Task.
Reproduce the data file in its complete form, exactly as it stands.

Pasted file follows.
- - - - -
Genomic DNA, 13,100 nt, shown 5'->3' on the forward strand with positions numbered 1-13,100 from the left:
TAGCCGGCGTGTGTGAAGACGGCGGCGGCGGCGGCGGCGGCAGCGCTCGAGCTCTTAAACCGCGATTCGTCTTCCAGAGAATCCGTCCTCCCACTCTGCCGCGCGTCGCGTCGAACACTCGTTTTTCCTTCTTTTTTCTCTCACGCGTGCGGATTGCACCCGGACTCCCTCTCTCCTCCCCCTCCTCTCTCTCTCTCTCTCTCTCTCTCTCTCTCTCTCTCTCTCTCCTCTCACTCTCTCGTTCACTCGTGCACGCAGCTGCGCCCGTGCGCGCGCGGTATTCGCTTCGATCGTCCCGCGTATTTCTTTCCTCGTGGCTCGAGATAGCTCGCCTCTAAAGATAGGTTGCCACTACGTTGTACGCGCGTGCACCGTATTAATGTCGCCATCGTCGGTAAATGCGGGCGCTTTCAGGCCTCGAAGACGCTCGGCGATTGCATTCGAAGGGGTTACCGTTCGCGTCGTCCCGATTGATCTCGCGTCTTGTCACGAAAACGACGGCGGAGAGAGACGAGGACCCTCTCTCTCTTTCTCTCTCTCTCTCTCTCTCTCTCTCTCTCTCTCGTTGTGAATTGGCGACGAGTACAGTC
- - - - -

Genomic DNA, 13,100 nt, shown 5'->3' on the forward strand with positions numbered 1-13,100 from the left:
TAGCCGGCGTGTGTGAAGACGGCGGCGGCGGCGGCGGCGGCAGCGCTCGAGCTCTTAAACCGCGATTCGTCTTCCAGAGAATCCGTCCTCCCACTCTGCCGCGCGTCGCGTCGAACACTCGTTTTTCCTTCTTTTTTCTCTCACGCGTGCGGATTGCACCCGGACTCCCTCTCTCCTCCCCCTCCTCTCTCTCTCTCTCTCTCTCTCTCTCTCTCTCTCTCTCTCTCCTCTCACTCTCTCGTTCACTCGTGCACGCAGCTGCGCCCGTGCGCGCGCGGTATTCGCTTCGATCGTCCCGCGTATTTCTTTCCTCGTGGCTCGAGATAGCTCGCCTCTAAAGATAGGTTGCCACTACGTTGTACGCGCGTGCACCGTATTAATGTCGCCATCGTCGGTAAATGCGGGCGCTTTCAGGCCTCGAAGACGCTCGGCGATTGCATTCGAAGGGGTTACCGTTCGCGTCGTCCCGATTGATCTCGCGTCTTGTCACGAAAACGACGGCGGAGAGAGACGAGGACCCTCTCTCTCTTTCTCTCTCTCTCTCTCTCTCTCTCTCTCTCTCTCGTTGTGAATTGGCGACGAGTACAGTC